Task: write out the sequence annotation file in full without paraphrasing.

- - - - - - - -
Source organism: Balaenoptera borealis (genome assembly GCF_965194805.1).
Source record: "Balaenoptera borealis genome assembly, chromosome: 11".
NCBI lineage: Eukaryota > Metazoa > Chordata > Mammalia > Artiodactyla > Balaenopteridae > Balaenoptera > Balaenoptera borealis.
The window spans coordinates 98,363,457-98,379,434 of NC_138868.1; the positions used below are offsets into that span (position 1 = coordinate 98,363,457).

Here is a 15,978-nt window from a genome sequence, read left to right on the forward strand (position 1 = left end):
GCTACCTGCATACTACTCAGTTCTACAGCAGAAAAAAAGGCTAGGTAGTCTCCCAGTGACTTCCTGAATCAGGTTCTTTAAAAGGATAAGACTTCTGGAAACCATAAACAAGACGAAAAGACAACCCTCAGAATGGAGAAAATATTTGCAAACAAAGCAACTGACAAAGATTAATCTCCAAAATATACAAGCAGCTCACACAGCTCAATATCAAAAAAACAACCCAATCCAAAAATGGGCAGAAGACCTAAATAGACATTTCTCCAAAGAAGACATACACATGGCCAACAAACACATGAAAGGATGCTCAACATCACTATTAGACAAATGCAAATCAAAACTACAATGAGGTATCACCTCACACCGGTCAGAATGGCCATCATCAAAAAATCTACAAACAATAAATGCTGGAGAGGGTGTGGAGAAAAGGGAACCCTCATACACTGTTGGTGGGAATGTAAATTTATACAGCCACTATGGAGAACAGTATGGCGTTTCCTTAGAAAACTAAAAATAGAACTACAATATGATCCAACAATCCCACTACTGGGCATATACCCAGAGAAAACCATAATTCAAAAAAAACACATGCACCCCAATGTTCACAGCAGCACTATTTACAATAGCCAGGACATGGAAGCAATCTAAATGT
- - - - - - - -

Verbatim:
Source organism: Balaenoptera borealis (genome assembly GCF_965194805.1).
Source record: "Balaenoptera borealis genome assembly, chromosome: 11".
NCBI lineage: Eukaryota > Metazoa > Chordata > Mammalia > Artiodactyla > Balaenopteridae > Balaenoptera > Balaenoptera borealis.
The window spans coordinates 98,363,457-98,379,434 of NC_138868.1; the positions used below are offsets into that span (position 1 = coordinate 98,363,457).

Here is a 15,978-nt window from a genome sequence, read left to right on the forward strand (position 1 = left end):
GCTACCTGCATACTACTCAGTTCTACAGCAGAAAAAAAGGCTAGGTAGTCTCCCAGTGACTTCCTGAATCAGGTTCTTTAAAAGGATAAGACTTCTGGAAACCATAAACAAGACGAAAAGACAACCCTCAGAATGGAGAAAATATTTGCAAACAAAGCAACTGACAAAGATTAATCTCCAAAATATACAAGCAGCTCACACAGCTCAATATCAAAAAAACAACCCAATCCAAAAATGGGCAGAAGACCTAAATAGACATTTCTCCAAAGAAGACATACACATGGCCAACAAACACATGAAAGGATGCTCAACATCACTATTAGACAAATGCAAATCAAAACTACAATGAGGTATCACCTCACACCGGTCAGAATGGCCATCATCAAAAAATCTACAAACAATAAATGCTGGAGAGGGTGTGGAGAAAAGGGAACCCTCATACACTGTTGGTGGGAATGTAAATTTATACAGCCACTATGGAGAACAGTATGGCGTTTCCTTAGAAAACTAAAAATAGAACTACAATATGATCCAACAATCCCACTACTGGGCATATACCCAGAGAAAACCATAATTCAAAAAAAACACATGCACCCCAATGTTCACAGCAGCACTATTTACAATAGCCAGGACATGGAAGCAATCTAAATGT